Ryan Kessler and Zach Parise

It wasn't quite a miracle, but it was a pretty big upset.

On the eve of the 30th anniversary of the Miracle on Ice, the United States men's hockey teamed stunned Canada 5-3 Sunday to earn a bye to the quarterfinals at the Winter Olympics. The win is the Americans' first over their northern neighbors at the Olympics since the 1960 Squaw Valley Games, when the U.S. eventually won the gold.

Watch Ryan Kesler's game-sealing goal

Playing aggressively from the start, the U.S. grabbed an early lead and held onto it, punctuating the win with a swipe by Ryan Kesler into Canada's empty net with 45 seconds left — a shot that silenced the usually raucous hometown fans.

But no one was more essential than U.S. goaltender Ryan Miller, who made a whopping 42 saves during the game. In contrast, Canada's Martin Brodeur allowed five of the Americans' 23 shots.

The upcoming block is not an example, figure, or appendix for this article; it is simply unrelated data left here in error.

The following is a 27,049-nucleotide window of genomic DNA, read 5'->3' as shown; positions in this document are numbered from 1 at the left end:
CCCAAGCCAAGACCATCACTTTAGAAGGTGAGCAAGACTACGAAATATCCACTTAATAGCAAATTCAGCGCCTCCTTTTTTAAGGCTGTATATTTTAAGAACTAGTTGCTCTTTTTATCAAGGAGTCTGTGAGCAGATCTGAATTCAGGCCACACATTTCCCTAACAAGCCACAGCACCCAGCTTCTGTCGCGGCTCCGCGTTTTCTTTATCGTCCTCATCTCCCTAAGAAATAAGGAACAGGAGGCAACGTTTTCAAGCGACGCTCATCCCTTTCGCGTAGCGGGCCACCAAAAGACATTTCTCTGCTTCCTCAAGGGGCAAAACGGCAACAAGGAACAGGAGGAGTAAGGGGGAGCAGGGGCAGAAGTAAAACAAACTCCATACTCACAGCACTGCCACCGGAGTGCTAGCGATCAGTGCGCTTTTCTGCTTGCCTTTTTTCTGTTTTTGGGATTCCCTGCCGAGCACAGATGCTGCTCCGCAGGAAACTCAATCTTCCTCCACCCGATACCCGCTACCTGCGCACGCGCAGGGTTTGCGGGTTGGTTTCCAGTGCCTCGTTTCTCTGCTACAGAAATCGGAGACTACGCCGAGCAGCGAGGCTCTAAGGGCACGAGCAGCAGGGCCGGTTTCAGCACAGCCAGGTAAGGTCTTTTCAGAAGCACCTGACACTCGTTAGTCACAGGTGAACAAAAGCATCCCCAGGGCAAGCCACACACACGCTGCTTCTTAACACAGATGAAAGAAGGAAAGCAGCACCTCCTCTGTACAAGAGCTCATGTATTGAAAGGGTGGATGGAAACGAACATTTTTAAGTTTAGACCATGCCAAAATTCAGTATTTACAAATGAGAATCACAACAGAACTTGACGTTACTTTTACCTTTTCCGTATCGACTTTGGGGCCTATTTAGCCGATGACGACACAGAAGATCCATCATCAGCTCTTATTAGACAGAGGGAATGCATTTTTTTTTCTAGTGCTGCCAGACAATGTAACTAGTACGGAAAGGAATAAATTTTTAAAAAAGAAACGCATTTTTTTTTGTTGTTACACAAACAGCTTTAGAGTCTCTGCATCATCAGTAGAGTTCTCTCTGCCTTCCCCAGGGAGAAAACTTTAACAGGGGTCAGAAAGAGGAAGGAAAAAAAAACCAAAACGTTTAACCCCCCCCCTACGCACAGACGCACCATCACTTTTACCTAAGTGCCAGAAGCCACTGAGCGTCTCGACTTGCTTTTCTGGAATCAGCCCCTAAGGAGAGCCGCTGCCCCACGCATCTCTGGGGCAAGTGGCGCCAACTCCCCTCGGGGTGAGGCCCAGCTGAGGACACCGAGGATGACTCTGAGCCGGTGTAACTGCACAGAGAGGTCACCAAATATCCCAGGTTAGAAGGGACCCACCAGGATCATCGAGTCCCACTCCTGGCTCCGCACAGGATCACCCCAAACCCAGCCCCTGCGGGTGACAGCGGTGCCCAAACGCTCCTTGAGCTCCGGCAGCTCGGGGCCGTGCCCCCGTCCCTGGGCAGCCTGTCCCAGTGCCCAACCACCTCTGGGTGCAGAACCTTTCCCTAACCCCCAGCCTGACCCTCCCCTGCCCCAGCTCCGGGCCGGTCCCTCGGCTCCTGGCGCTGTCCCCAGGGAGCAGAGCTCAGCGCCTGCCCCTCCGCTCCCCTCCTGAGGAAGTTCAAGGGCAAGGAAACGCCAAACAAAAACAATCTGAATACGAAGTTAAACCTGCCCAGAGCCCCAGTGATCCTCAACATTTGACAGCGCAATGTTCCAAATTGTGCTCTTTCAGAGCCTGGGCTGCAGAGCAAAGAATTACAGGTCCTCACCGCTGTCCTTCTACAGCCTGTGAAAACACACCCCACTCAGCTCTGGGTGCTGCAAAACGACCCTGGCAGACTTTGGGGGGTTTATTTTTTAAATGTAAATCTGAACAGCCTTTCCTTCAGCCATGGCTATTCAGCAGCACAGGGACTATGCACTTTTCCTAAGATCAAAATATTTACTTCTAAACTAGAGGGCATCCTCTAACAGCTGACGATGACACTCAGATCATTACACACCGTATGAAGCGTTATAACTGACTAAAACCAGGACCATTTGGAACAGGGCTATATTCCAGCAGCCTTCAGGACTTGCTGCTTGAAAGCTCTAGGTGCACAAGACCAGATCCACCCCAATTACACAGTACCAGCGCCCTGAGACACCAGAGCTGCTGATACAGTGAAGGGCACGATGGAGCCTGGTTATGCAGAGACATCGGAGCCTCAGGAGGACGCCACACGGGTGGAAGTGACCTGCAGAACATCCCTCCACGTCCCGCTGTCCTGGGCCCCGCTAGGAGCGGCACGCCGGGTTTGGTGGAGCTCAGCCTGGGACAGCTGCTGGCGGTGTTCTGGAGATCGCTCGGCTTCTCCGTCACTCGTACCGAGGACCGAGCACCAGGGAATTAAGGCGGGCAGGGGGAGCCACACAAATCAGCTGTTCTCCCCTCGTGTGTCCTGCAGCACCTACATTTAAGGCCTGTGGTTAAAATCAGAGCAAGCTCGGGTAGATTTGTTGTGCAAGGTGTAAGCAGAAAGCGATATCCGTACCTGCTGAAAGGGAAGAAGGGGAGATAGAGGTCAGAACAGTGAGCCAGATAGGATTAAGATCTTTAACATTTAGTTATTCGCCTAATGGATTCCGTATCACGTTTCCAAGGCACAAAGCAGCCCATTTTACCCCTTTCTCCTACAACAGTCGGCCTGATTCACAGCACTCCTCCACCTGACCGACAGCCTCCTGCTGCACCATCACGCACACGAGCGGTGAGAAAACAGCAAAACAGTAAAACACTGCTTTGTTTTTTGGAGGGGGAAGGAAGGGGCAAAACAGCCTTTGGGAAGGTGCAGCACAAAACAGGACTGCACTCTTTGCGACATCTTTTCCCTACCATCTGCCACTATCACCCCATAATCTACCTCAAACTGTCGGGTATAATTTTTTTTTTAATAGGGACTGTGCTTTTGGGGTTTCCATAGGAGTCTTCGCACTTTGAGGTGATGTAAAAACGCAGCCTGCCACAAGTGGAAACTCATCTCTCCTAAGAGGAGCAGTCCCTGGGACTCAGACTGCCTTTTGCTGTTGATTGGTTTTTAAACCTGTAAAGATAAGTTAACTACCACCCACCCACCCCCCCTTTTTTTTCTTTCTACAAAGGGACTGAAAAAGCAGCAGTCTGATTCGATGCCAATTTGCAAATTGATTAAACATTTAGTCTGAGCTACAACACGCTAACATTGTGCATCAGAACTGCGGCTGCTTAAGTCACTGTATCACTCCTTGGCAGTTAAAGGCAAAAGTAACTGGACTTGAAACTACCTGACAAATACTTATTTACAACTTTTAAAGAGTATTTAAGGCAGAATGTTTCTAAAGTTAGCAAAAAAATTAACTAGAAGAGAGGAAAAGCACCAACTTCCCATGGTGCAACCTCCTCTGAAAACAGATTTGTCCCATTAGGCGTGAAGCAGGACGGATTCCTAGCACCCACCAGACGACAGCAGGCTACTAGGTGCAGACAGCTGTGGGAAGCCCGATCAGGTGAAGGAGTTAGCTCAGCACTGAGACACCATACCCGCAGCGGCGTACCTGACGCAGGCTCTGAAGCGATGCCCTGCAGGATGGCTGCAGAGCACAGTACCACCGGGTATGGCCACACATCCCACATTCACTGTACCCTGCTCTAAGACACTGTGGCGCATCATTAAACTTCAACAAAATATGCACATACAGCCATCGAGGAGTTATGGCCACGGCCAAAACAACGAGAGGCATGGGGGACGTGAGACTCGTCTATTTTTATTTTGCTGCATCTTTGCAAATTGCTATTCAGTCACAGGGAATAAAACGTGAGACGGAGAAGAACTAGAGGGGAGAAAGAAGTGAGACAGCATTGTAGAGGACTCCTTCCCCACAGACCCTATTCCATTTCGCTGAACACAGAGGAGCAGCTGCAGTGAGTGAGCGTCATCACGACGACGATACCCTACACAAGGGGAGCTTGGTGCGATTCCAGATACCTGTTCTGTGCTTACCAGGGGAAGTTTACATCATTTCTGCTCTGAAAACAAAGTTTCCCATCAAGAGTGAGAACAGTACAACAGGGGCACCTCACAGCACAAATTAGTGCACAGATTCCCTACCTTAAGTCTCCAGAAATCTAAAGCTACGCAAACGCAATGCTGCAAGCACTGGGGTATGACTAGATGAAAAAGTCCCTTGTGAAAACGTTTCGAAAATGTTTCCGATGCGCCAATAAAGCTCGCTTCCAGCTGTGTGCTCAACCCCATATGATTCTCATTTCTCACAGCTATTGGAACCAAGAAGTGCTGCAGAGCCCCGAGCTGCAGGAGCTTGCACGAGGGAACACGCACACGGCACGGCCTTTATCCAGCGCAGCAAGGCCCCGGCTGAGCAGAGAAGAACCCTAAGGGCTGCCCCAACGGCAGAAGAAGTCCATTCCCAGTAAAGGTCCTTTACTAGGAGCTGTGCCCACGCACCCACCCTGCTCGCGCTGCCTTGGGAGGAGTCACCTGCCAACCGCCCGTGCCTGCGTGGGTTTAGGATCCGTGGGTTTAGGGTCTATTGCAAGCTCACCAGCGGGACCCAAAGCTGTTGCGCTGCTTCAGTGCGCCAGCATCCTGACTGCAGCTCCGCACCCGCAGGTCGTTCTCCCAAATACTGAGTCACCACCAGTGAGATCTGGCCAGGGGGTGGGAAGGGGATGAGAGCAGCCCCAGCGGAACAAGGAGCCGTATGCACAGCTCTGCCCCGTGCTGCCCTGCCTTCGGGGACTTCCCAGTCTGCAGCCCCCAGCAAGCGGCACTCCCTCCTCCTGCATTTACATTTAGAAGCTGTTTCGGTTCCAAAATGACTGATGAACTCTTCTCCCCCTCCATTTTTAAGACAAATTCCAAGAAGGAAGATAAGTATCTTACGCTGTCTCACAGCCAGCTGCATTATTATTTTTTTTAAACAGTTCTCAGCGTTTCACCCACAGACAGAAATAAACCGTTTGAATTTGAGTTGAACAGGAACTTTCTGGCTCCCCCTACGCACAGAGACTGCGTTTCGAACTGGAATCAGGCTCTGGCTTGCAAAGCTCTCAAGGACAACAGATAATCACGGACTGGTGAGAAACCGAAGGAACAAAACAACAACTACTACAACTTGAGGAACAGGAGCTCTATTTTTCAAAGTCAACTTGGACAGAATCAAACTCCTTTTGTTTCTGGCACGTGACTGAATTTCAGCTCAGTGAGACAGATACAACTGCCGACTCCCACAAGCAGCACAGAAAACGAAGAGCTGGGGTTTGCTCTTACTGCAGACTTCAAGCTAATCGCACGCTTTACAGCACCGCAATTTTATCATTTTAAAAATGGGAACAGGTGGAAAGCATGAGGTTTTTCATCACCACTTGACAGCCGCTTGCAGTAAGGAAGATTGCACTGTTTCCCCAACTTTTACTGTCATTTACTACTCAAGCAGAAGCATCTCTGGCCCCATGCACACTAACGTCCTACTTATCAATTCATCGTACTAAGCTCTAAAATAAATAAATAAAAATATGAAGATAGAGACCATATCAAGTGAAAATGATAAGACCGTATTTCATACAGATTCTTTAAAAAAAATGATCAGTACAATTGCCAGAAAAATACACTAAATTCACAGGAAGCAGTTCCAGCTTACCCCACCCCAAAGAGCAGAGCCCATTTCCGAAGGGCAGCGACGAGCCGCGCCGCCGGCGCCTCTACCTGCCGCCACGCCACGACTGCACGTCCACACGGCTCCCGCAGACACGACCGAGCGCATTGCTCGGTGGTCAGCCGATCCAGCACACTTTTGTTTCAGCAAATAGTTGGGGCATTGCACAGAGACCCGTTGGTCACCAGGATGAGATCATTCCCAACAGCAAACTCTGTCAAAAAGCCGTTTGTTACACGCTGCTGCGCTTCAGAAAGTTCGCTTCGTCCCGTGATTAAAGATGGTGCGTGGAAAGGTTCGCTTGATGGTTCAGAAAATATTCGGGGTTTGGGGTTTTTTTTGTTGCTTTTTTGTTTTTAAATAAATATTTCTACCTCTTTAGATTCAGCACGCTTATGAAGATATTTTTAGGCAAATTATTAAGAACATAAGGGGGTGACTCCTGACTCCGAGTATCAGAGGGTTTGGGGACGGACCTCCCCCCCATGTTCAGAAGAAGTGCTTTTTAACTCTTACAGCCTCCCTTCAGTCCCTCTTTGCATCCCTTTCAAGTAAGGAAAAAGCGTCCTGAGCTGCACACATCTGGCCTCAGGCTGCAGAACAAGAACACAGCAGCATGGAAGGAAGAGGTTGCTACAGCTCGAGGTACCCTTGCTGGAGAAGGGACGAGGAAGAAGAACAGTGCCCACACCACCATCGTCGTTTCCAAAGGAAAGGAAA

See memorable moments from past Winter Olympics

The loss was a demoralizing blow to Canadians, the heavy favorites, playing not just for Olympic gold but national pride since they were on home ice. The U.S. win was another bad break for a Canadian team that was also forced into a shootout against Switzerland last Thursday. Falling to the U.S. means Canada must now play an extra qualification game against Germany Tuesday in hopes of advancing.

On the slopes, Bode Miller, already the most decorated U.S. alpine skier, added gold to his Vancouver haul by winning the super-combined. The resurgent Miller, who went 0-for-5 in Torino, has already won bronze in the downhill and silver in the Super-G to go with his two silvers from Salt Lake City. He has two more races left.

Watch Bode Miller win the super-combined

Other winners included Ireen Wust of The Netherlands in the women's 1,500-meter long track, Magdalena Neuner of Germany in the women's 12.5-km mass start, Michael Schmid of Switzerland in the debut of men's ski cross, Evgeny Ustyugov of Russia in the men's 15-km mass start, and Germany's Andre Lange and Kevin Kuske in the two-man bobsled.